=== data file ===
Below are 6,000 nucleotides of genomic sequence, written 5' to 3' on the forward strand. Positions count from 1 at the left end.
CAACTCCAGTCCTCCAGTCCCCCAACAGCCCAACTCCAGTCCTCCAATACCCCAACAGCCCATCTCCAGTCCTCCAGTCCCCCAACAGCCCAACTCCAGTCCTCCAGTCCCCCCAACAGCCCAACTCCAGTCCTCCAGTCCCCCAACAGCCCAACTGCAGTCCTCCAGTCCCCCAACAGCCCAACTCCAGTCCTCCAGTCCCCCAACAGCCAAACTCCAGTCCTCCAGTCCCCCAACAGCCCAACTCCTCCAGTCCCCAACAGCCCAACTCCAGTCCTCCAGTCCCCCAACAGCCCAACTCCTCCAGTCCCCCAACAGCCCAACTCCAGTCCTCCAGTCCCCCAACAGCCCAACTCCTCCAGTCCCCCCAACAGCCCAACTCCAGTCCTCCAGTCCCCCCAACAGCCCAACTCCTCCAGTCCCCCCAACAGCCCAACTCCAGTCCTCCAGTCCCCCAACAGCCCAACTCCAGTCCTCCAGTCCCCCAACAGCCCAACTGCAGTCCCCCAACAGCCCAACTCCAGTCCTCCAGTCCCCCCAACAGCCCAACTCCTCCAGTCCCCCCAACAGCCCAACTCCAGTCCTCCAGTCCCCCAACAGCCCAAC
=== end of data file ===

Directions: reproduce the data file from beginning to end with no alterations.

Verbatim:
Below are 6,000 nucleotides of genomic sequence, written 5' to 3' on the forward strand. Positions count from 1 at the left end.
CAACTCCAGTCCTCCAGTCCCCCAACAGCCCAACTCCAGTCCTCCAATACCCCAACAGCCCATCTCCAGTCCTCCAGTCCCCCAACAGCCCAACTCCAGTCCTCCAGTCCCCCCAACAGCCCAACTCCAGTCCTCCAGTCCCCCAACAGCCCAACTGCAGTCCTCCAGTCCCCCAACAGCCCAACTCCAGTCCTCCAGTCCCCCAACAGCCAAACTCCAGTCCTCCAGTCCCCCAACAGCCCAACTCCTCCAGTCCCCAACAGCCCAACTCCAGTCCTCCAGTCCCCCAACAGCCCAACTCCTCCAGTCCCCCAACAGCCCAACTCCAGTCCTCCAGTCCCCCAACAGCCCAACTCCTCCAGTCCCCCCAACAGCCCAACTCCAGTCCTCCAGTCCCCCCAACAGCCCAACTCCTCCAGTCCCCCCAACAGCCCAACTCCAGTCCTCCAGTCCCCCAACAGCCCAACTCCAGTCCTCCAGTCCCCCAACAGCCCAACTGCAGTCCCCCAACAGCCCAACTCCAGTCCTCCAGTCCCCCCAACAGCCCAACTCCTCCAGTCCCCCCAACAGCCCAACTCCAGTCCTCCAGTCCCCCAACAGCCCAAC